One of the most ambitious loon research projects ever conducted will allow bird lovers to track 13 young Minnesota loons as they make their way south to warmer climes.
The loons, which are wearing electronic tracking devices, are gathering as part of large groups on Minnesota lakes, preparing to make their way to the Gulf Coast, where they will live for the next two years as they mature. A website created by the researchers tracks each loon in the study as it moves from lake to lake (www.umesc.usgs.gov/terrestrial/migratory_birds/loons/migrations.html).
Scientists will use these and other loons from Wisconsin and Michigan to determine what effect last year's Gulf oil spill will have on the birds' long-term health. The birds will return home in two years and, when they are five years old, they will mate and start reproducing.
The tracking effort is part of a larger study led by Kevin Kenow of the U.S. Geological Survey designed to figure out why so many loons die from botulism poisoning in southwest Lake Michigan. Loons from Minnesota and elsewhere usually stop there to fatten up for their long flight south. But for reasons that are not understood, large numbers of them are often found dead from poisoning.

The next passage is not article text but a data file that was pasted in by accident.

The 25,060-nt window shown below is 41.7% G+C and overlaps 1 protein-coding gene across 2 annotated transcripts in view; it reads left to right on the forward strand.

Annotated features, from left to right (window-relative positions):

Some experts believe the deaths may be linked to invasive species in the Great Lakes. The birds are eating invasive Goby fish, which eat invasive Quagga mussels that could carry the deadly bacteria.
Researchers attach geo-locator tags and satellite transmitters to the loons' legs, which keep a record of where they go and how deep they dive for food. They hope the data will tell them where the loons encounter contaminated fish, and how botulism gets into the aquatic food web.
The difficult part comes later, when researchers have to re-capture the birds and remove the transmitters to collect the data. But that won't happen until next spring.
The project includes $250,000 from Minnesota Lottery funds dedicated to environmental initiatives.
Josephine Marcotty • 612-673-7394